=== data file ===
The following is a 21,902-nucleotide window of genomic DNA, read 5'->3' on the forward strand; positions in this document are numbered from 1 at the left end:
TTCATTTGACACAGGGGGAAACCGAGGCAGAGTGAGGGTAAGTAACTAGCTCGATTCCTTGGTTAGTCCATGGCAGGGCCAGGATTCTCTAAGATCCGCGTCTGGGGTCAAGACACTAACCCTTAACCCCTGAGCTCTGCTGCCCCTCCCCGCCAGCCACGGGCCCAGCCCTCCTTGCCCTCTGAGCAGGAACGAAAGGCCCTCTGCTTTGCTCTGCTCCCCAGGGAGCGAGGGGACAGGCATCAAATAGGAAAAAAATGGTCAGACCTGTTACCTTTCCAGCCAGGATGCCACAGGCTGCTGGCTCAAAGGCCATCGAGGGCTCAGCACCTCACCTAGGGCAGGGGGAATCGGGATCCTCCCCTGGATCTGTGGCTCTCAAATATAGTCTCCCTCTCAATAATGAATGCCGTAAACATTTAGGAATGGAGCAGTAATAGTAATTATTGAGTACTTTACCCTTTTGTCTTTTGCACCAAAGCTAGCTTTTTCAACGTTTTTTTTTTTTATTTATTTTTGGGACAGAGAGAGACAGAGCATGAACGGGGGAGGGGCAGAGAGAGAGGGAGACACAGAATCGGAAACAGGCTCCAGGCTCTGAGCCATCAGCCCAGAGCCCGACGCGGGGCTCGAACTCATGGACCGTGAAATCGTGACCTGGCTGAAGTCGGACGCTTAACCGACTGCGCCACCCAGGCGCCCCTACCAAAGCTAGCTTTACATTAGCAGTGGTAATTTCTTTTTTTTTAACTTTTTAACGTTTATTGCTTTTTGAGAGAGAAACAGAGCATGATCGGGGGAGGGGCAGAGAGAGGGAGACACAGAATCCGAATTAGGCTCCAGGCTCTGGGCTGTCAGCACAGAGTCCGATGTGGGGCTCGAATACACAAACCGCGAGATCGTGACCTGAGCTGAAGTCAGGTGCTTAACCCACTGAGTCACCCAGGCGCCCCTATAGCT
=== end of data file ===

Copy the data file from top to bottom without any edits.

The following is a 21,902-nucleotide window of genomic DNA, read 5'->3' on the forward strand; positions in this document are numbered from 1 at the left end:
TTCATTTGACACAGGGGGAAACCGAGGCAGAGTGAGGGTAAGTAACTAGCTCGATTCCTTGGTTAGTCCATGGCAGGGCCAGGATTCTCTAAGATCCGCGTCTGGGGTCAAGACACTAACCCTTAACCCCTGAGCTCTGCTGCCCCTCCCCGCCAGCCACGGGCCCAGCCCTCCTTGCCCTCTGAGCAGGAACGAAAGGCCCTCTGCTTTGCTCTGCTCCCCAGGGAGCGAGGGGACAGGCATCAAATAGGAAAAAAATGGTCAGACCTGTTACCTTTCCAGCCAGGATGCCACAGGCTGCTGGCTCAAAGGCCATCGAGGGCTCAGCACCTCACCTAGGGCAGGGGGAATCGGGATCCTCCCCTGGATCTGTGGCTCTCAAATATAGTCTCCCTCTCAATAATGAATGCCGTAAACATTTAGGAATGGAGCAGTAATAGTAATTATTGAGTACTTTACCCTTTTGTCTTTTGCACCAAAGCTAGCTTTTTCAACGTTTTTTTTTTTTATTTATTTTTGGGACAGAGAGAGACAGAGCATGAACGGGGGAGGGGCAGAGAGAGAGGGAGACACAGAATCGGAAACAGGCTCCAGGCTCTGAGCCATCAGCCCAGAGCCCGACGCGGGGCTCGAACTCATGGACCGTGAAATCGTGACCTGGCTGAAGTCGGACGCTTAACCGACTGCGCCACCCAGGCGCCCCTACCAAAGCTAGCTTTACATTAGCAGTGGTAATTTCTTTTTTTTTAACTTTTTAACGTTTATTGCTTTTTGAGAGAGAAACAGAGCATGATCGGGGGAGGGGCAGAGAGAGGGAGACACAGAATCCGAATTAGGCTCCAGGCTCTGGGCTGTCAGCACAGAGTCCGATGTGGGGCTCGAATACACAAACCGCGAGATCGTGACCTGAGCTGAAGTCAGGTGCTTAACCCACTGAGTCACCCAGGCGCCCCTATAGCT